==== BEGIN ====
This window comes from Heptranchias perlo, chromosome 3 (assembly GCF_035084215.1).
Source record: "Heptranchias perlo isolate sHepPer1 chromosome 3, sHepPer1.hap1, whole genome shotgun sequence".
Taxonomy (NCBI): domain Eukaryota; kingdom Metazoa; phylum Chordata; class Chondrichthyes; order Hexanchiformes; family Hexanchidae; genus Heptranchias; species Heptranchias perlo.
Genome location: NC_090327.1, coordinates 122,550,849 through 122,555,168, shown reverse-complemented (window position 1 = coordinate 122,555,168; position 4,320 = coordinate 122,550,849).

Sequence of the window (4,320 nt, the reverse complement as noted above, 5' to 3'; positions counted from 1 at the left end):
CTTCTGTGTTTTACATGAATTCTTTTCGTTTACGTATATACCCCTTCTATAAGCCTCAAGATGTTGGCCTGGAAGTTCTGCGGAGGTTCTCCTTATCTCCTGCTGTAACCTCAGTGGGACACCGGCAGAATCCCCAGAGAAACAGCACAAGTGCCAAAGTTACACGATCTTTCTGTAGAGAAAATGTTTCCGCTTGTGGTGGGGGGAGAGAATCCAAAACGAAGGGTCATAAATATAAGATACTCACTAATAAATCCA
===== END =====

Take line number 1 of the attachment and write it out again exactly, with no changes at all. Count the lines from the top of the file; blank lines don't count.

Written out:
This window comes from Heptranchias perlo, chromosome 3 (assembly GCF_035084215.1).